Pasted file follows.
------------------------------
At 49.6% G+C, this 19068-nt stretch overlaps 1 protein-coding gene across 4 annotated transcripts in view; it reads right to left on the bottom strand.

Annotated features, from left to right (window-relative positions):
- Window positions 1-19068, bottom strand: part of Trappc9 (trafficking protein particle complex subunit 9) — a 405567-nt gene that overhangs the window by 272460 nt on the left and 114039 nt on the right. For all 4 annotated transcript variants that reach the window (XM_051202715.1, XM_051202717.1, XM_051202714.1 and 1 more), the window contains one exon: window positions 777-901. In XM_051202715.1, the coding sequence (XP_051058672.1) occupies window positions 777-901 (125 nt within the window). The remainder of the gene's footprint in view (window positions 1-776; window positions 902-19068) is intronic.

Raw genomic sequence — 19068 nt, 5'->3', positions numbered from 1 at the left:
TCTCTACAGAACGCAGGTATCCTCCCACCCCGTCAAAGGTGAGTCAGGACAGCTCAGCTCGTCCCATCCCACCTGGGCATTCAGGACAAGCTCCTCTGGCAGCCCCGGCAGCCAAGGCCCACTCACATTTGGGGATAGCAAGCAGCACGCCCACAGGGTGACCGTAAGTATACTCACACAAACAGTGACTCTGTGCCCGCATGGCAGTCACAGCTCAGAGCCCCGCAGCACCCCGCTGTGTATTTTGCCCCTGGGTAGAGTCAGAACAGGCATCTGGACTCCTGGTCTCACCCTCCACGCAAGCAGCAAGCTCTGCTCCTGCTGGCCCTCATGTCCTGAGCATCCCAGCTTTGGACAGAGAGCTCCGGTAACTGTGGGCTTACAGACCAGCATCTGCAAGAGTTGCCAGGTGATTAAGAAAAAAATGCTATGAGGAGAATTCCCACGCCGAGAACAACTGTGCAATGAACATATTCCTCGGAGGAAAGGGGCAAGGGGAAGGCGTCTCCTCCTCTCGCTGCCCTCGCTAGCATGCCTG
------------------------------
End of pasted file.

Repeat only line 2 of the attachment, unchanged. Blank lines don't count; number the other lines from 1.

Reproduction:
Annotated features, from left to right (window-relative positions):